Back in the 1930s, the Jockey underwear company got the idea of showing off their products by having their models wear cellophane and staging a "cellophane wedding." The first picture seems to be a trial run of this stunt, in which the company created outfits that were only half cellophane.
But in 1938, they staged a wedding with full cellophane outfits at the National Association of Retail Clothiers and Furnishers convention. The story goes that a picture of this event subsequently ran in Life magazine, by which means it then came to the attention of Adolf Hitler, who used it as an opportunity to fulminate against America's moral decline.
This page semi-coherently explains: "...a ceremony in the Newar community in Nepal in which pre-adolescent girls are 'married' to the bel fruit (wood apple), which is a symbol of the god Vishnu, ensuring that the girl becomes and remains fertile. It is believed that if the girl's husband dies later in her life, she is not considered a widow because she is married to Vishnu, and so already has a husband that is believed to be still alive."
About a year ago I posted about a wedding at which the bridegroom dropped dead of a heart attack right after saying "I do." I thought that had to qualify as one of the worst weddings ever, but this one is pretty bad also. As reported in the Chicago Tribune - Sep 21, 1907.
Brightwater sewage plant in King County, WA is advertising its availability for weddings. Which sounds a bit weird until you see that it's actually a nice location (well, nice enough; I suppose it depends on how picky one is), and comes at less than half the cost of comparable facilities. So I'd definitely consider it if I were planning a wedding. Why not? However, some people, such as the wedding planner in the video, seem outraged at the mere thought of it.
While it might be fairly common for couples to get a divorce in the United States these days, it's certainly not easy. There are questions of support, custody issues if there are children involved, and bitter arguments over who gets to keep what; all of which can drag a divorce into months of stress. But what is it like in other cultures and in other times? In centuries past, in China, a divorce could be granted for any number of reasons, so long as the bride's family agreed to take her back. Aborigine women in Australia can convince their husbands to grant a divorce but if that's not working, then all they need to do is elope with someone else. The ancient Athenians and modern-day Eskimos share an extremely simple divorce process - live separately as though they were never married. In the UK, a man tired of his wife could slip a halter around her neck, lead her into town to the cattle market, and sell her to the highest bidder. Japan had a much more advanced view, however. Marriage was not sacred and divorce was not immoral - it was merely a mismatch between families. Women's dowrys were returned in the hopes of encouraging re-marriage. You can read more on Purple Slinky, and on Hope's Blog, and in this review.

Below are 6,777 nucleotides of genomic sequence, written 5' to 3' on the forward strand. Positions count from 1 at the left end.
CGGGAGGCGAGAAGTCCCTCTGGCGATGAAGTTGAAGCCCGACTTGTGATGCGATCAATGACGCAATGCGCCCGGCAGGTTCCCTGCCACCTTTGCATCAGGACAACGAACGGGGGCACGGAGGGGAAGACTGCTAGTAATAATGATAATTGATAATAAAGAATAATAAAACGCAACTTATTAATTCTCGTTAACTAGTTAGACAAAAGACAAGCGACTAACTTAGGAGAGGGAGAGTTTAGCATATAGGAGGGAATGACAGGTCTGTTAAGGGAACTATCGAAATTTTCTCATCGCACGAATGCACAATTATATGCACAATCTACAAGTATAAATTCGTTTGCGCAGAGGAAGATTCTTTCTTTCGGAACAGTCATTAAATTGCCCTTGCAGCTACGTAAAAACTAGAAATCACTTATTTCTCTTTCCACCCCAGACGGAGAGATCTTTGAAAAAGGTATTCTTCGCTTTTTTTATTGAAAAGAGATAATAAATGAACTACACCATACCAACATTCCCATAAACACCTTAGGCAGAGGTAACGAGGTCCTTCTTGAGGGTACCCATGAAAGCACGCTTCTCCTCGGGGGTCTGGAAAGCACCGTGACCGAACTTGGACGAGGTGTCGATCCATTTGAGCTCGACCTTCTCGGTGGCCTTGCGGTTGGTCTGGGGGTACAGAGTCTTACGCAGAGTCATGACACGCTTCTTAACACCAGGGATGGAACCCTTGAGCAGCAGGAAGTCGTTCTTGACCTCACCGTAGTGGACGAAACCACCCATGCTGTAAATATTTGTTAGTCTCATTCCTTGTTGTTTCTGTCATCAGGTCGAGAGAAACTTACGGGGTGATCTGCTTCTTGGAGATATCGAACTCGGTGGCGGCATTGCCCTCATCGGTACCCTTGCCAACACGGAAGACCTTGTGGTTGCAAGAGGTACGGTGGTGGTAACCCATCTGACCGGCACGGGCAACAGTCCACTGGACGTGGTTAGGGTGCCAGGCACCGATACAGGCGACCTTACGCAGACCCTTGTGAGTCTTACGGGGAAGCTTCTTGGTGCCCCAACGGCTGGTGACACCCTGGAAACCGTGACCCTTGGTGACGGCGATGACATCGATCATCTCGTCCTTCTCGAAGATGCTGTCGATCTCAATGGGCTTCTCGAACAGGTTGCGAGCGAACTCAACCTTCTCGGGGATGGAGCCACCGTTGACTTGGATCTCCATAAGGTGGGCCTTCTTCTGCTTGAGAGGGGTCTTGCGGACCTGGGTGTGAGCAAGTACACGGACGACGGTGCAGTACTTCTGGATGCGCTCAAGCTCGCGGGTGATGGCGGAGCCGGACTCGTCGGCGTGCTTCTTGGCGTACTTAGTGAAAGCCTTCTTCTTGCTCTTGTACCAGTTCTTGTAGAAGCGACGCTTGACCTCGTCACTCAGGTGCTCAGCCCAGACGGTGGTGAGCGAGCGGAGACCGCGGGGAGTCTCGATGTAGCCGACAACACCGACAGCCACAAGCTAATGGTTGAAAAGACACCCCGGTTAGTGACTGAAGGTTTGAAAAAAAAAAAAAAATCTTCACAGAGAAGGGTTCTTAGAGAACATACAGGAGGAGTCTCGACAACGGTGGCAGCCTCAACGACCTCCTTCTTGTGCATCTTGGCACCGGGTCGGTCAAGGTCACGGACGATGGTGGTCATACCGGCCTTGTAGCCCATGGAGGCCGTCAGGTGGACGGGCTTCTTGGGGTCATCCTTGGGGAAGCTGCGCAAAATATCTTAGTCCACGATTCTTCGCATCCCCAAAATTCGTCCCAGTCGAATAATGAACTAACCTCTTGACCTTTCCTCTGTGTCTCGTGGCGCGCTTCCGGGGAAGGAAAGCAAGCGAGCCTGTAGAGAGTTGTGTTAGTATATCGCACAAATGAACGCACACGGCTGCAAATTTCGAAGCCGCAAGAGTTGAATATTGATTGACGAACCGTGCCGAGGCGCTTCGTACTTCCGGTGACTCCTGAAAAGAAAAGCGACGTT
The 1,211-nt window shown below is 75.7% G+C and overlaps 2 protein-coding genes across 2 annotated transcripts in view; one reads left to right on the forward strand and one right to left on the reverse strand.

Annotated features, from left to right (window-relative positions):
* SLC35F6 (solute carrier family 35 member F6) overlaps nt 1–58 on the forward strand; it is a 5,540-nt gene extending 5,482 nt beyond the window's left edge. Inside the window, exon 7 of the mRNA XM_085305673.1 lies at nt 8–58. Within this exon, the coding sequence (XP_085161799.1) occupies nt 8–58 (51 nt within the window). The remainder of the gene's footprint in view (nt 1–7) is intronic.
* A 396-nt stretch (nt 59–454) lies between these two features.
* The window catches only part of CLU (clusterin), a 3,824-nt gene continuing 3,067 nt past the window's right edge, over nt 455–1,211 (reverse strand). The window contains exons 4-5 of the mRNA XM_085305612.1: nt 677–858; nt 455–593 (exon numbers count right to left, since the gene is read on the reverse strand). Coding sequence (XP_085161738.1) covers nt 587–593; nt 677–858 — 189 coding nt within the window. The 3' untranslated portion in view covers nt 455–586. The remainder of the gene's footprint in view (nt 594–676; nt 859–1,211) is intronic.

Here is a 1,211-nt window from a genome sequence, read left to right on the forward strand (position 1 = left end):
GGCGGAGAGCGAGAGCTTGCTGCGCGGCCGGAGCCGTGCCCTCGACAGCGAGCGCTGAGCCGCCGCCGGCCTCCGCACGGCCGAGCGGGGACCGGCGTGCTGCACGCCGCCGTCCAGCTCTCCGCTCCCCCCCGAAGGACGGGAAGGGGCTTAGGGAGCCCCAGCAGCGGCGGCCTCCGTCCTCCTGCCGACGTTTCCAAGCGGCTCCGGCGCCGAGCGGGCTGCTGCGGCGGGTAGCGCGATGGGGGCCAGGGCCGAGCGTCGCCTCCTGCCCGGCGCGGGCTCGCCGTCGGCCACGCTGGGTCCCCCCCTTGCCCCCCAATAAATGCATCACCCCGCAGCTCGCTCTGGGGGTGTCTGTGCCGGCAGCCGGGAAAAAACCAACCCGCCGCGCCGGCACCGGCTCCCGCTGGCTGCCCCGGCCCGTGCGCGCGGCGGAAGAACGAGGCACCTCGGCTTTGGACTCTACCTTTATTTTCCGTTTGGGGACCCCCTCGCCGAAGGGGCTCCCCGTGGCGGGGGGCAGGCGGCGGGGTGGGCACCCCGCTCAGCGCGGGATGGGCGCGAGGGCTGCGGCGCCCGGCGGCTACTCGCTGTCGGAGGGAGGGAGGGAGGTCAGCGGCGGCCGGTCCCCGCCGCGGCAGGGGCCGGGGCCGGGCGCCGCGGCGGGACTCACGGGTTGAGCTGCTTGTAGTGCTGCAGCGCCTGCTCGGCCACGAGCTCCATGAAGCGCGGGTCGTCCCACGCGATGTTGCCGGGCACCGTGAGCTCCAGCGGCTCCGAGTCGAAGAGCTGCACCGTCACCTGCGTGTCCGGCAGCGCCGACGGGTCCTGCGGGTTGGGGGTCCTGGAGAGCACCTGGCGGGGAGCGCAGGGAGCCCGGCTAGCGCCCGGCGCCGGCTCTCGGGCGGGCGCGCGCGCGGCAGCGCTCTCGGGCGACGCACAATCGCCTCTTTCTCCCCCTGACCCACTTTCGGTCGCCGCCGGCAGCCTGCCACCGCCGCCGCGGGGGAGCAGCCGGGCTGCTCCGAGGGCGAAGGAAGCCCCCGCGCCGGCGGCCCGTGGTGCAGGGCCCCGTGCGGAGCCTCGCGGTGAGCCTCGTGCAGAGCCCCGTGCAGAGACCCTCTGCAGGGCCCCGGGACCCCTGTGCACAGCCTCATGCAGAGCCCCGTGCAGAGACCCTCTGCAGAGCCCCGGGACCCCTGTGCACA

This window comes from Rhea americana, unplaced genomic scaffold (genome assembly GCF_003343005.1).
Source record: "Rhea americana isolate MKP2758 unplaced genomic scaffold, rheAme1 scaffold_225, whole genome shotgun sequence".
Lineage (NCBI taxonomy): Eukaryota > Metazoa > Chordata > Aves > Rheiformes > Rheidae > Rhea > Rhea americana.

I might have mentioned it before, but I'm planning on getting married this summer. To that end, I've been browsing the web, looking for stories about wedding related disasters, hoping to learn from the mistakes of others. Just this evening I found a bit of advice that had not occurred to me - think about what your new name will be, especially if you are considering whether or not to hyphenate. And here's why.
First up, apologies if this post contains more typos than usual, I'm sending it from my new ultra-small netbook and I'm still getting used to its itty-bitty keyboard. Which brings me nicely to my first story. That according to a survey for satellite channel SKY-HD, British consumers waste £52 billion a year on hi-tech features they don't use. For example, half of the people polled did not know their high definition television also required a hi-def signal source such as a blu-ray player or HD satellite receiver – like the ones sold by SKY-HD perhaps (Telegraph).
And it's not just the the British, military officials in Russia recently discovered 100 front-line battletanks parked and forgotten by the side of the road near Yekaterinburg in the Urals. Locals say the tanks, which were unguarded and unlocked, have been there for several months and lack only ammunition and the all important starter keys (Reuters).
Someone who might have had a use for those tanks were guests at a wedding in New Delhi in India recently. The Hindu ceremony was somewhat marred when an elephant hired for the event went on a rampage after becoming aroused by the smell of a nearby female in heat. The amorous pachyderm then proceeded to crush 20 limousines, smash through a nearby mall and mount a truck before it could be tranquilised (Orange).
Also losing it this week was the man on the RyanAir flight who found he had won 10,000 euros on a scratchcard he bought on the budget flight from Poland to the UK. Furious that the airline had not seen fit to equip all their planes with the requisite amount of cash onboard, hence he could not be given his prize there and then as he demanded, the unnamed passenger ate the winning card rather than wait to claim it at his destination (BBC News).